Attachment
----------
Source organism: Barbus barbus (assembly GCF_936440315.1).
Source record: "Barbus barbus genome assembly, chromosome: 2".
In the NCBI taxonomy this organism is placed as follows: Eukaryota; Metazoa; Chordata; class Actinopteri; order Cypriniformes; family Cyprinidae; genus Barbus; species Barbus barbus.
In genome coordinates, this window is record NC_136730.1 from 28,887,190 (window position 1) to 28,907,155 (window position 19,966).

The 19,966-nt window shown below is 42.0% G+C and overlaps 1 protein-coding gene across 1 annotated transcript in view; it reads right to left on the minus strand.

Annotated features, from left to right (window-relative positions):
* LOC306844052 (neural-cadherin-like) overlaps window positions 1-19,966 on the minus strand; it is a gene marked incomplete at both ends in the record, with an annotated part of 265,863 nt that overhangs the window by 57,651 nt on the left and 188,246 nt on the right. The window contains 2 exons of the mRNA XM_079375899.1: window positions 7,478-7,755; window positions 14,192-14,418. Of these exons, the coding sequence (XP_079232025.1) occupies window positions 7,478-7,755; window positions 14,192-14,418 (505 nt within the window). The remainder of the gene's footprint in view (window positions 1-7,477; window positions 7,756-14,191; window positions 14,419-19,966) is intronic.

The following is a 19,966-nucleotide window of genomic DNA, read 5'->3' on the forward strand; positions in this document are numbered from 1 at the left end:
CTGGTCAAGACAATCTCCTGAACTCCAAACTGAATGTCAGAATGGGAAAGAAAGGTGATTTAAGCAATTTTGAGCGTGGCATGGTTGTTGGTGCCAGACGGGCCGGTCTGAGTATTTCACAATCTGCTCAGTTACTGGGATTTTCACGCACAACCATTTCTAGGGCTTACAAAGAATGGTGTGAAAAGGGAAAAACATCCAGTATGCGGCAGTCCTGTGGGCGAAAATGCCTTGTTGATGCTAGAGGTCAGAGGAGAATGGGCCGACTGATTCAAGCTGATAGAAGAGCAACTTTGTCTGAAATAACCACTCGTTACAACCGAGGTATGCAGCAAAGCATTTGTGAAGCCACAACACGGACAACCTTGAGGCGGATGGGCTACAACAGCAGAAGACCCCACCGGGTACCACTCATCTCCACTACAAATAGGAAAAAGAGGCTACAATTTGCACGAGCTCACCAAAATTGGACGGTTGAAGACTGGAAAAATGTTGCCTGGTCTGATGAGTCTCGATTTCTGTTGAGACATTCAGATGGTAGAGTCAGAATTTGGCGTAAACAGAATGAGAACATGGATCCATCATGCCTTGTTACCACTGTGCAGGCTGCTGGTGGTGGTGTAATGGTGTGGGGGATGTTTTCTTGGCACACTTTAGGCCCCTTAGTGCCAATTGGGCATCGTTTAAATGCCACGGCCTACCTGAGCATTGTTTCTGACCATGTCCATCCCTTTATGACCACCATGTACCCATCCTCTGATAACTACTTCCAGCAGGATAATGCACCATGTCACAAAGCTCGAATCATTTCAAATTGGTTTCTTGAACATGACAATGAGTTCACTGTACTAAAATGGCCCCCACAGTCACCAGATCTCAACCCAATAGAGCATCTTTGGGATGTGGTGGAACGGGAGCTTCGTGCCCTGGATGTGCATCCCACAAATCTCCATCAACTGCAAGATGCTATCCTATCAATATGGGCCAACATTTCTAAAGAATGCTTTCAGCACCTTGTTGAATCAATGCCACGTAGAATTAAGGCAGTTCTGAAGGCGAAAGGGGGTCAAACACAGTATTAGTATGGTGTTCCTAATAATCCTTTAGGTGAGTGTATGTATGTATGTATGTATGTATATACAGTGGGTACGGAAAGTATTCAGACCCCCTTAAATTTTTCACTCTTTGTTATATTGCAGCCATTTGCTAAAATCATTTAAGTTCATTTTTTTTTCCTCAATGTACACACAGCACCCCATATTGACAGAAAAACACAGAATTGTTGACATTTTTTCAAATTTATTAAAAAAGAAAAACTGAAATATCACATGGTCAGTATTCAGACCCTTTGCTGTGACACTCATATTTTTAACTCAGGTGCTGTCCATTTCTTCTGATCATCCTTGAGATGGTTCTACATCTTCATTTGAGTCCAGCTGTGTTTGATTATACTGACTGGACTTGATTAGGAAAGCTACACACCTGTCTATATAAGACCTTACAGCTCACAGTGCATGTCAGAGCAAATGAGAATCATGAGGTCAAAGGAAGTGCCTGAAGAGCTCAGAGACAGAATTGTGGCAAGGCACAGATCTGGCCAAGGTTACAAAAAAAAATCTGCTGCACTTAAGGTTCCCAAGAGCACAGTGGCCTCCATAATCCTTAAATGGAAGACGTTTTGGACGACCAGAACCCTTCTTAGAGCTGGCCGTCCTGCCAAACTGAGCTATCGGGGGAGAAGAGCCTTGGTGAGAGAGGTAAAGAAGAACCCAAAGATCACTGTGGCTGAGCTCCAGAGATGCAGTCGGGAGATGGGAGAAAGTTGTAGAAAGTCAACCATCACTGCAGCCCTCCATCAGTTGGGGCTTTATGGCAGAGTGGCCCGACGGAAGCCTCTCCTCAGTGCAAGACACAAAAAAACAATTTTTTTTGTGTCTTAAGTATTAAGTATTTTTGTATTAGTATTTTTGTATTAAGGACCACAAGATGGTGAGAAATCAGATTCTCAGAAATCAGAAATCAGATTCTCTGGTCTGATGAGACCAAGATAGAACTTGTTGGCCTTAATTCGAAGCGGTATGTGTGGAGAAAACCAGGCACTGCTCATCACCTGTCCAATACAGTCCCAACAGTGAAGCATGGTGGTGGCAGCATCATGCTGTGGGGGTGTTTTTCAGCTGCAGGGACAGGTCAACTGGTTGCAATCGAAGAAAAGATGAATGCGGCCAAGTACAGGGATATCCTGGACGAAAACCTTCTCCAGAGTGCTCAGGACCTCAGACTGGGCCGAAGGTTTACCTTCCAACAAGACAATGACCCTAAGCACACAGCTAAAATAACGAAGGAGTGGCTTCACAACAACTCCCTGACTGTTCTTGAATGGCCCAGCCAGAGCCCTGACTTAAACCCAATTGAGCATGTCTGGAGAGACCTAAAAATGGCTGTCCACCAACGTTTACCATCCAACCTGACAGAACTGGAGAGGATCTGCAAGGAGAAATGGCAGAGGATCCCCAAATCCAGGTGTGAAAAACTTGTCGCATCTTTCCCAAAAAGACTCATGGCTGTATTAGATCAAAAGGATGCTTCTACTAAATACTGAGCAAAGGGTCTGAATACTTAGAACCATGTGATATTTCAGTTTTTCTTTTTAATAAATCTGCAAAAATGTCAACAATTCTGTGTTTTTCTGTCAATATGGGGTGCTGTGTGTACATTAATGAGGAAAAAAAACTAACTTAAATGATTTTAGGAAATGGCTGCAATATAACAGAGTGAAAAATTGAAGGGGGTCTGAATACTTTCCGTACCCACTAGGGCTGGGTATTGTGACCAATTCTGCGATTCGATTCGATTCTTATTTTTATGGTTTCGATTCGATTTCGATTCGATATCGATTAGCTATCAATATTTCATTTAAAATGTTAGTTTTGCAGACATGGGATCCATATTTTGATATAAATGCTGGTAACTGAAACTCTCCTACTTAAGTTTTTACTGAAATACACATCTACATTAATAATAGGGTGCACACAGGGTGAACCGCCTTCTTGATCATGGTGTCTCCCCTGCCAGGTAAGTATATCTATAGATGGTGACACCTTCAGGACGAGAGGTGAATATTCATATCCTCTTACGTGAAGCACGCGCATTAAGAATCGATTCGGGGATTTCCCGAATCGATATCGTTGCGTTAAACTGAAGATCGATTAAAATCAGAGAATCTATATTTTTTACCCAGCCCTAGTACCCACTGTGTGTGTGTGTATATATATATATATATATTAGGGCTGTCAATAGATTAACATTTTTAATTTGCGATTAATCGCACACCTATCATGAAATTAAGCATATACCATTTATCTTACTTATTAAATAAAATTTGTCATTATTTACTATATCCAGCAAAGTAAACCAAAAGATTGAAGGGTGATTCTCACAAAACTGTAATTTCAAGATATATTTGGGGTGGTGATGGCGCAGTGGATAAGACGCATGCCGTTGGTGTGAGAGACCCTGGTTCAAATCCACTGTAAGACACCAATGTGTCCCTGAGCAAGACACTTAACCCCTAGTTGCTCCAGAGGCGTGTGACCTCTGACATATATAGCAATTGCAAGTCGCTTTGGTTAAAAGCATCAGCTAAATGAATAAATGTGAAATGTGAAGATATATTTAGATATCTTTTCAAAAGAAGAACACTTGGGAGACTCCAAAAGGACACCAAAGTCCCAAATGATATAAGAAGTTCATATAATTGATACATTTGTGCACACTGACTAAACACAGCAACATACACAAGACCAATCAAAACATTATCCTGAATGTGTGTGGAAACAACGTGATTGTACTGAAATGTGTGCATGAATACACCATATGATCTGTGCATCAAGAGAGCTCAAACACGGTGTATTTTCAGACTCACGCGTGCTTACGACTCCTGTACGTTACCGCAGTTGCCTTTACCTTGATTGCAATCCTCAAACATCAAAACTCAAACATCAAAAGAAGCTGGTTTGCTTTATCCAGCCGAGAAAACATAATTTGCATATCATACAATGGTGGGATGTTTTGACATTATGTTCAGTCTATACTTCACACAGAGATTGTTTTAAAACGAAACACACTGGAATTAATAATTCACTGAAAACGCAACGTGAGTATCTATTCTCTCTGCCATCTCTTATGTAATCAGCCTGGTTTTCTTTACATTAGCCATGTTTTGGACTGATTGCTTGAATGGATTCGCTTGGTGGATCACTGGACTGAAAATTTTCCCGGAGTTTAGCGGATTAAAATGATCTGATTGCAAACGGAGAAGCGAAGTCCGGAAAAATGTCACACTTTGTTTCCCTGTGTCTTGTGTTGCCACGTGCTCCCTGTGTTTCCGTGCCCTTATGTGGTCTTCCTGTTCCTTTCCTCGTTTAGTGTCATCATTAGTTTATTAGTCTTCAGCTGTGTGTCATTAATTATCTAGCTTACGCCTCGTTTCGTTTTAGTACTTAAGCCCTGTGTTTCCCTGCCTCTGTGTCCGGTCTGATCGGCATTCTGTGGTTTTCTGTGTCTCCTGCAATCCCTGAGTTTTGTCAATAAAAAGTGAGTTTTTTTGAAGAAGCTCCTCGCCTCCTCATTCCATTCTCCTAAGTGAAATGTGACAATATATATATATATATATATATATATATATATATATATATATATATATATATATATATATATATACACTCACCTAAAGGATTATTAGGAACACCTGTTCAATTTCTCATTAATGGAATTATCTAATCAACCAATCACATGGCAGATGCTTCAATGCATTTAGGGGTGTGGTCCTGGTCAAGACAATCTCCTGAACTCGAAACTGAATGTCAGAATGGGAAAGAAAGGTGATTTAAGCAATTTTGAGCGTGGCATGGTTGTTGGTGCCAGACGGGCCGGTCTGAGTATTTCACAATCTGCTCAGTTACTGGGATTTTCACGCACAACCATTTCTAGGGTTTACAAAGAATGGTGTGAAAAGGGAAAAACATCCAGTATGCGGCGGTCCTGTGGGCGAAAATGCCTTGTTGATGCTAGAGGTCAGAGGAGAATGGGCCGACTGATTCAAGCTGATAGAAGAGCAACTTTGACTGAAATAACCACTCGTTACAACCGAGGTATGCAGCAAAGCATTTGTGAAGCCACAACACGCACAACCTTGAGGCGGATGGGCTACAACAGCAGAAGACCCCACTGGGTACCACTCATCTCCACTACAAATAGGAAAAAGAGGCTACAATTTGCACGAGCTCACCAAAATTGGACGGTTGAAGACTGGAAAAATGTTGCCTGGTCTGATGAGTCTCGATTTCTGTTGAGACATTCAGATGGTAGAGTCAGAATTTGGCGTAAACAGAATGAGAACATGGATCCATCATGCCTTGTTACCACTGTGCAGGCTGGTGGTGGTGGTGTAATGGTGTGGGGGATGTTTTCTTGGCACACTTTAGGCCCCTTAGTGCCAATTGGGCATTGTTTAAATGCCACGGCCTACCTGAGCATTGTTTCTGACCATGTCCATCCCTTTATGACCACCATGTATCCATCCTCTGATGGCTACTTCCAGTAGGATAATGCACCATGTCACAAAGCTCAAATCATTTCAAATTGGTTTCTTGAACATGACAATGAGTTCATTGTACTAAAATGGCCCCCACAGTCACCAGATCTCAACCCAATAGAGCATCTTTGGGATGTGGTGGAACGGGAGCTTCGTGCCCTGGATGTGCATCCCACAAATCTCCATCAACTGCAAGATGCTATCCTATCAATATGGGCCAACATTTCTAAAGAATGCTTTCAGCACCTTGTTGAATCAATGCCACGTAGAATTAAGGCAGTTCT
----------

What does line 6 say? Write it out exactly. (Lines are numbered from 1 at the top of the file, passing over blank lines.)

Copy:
Annotated features, from left to right (window-relative positions):